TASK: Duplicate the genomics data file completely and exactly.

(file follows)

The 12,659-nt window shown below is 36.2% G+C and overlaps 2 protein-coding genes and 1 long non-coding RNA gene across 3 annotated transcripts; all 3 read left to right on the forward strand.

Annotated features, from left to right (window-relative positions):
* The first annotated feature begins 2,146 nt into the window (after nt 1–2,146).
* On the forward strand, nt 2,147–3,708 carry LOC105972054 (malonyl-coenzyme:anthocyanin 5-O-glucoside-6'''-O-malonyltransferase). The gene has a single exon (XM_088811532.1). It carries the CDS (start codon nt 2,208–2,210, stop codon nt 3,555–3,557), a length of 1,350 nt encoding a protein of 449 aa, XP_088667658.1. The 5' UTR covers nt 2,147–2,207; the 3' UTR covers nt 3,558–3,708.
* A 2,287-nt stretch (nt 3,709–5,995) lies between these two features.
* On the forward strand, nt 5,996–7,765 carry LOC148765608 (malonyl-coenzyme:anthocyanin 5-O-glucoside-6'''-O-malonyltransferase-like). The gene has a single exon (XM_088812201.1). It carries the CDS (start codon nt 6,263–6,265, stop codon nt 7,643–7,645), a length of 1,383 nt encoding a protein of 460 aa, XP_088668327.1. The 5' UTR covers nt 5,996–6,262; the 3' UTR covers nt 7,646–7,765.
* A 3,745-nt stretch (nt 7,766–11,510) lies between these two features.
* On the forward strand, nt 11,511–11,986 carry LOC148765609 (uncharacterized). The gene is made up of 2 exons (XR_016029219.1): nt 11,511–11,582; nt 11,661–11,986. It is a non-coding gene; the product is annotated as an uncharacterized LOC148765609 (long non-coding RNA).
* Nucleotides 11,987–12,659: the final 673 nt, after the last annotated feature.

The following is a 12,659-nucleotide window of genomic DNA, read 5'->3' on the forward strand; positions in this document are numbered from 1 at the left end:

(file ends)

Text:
The 12,659-nt window shown below is 36.2% G+C and overlaps 2 protein-coding genes and 1 long non-coding RNA gene across 3 annotated transcripts; all 3 read left to right on the forward strand.

Annotated features, from left to right (window-relative positions):
* The first annotated feature begins 2,146 nt into the window (after nt 1–2,146).
* On the forward strand, nt 2,147–3,708 carry LOC105972054 (malonyl-coenzyme:anthocyanin 5-O-glucoside-6'''-O-malonyltransferase). The gene has a single exon (XM_088811532.1). It carries the CDS (start codon nt 2,208–2,210, stop codon nt 3,555–3,557), a length of 1,350 nt encoding a protein of 449 aa, XP_088667658.1. The 5' UTR covers nt 2,147–2,207; the 3' UTR covers nt 3,558–3,708.
* A 2,287-nt stretch (nt 3,709–5,995) lies between these two features.
* On the forward strand, nt 5,996–7,765 carry LOC148765608 (malonyl-coenzyme:anthocyanin 5-O-glucoside-6'''-O-malonyltransferase-like). The gene has a single exon (XM_088812201.1). It carries the CDS (start codon nt 6,263–6,265, stop codon nt 7,643–7,645), a length of 1,383 nt encoding a protein of 460 aa, XP_088668327.1. The 5' UTR covers nt 5,996–6,262; the 3' UTR covers nt 7,646–7,765.
* A 3,745-nt stretch (nt 7,766–11,510) lies between these two features.
* On the forward strand, nt 11,511–11,986 carry LOC148765609 (uncharacterized). The gene is made up of 2 exons (XR_016029219.1): nt 11,511–11,582; nt 11,661–11,986. It is a non-coding gene; the product is annotated as an uncharacterized LOC148765609 (long non-coding RNA).
* Nucleotides 11,987–12,659: the final 673 nt, after the last annotated feature.

The following is a 12,659-nucleotide window of genomic DNA, read 5'->3' on the forward strand; positions in this document are numbered from 1 at the left end: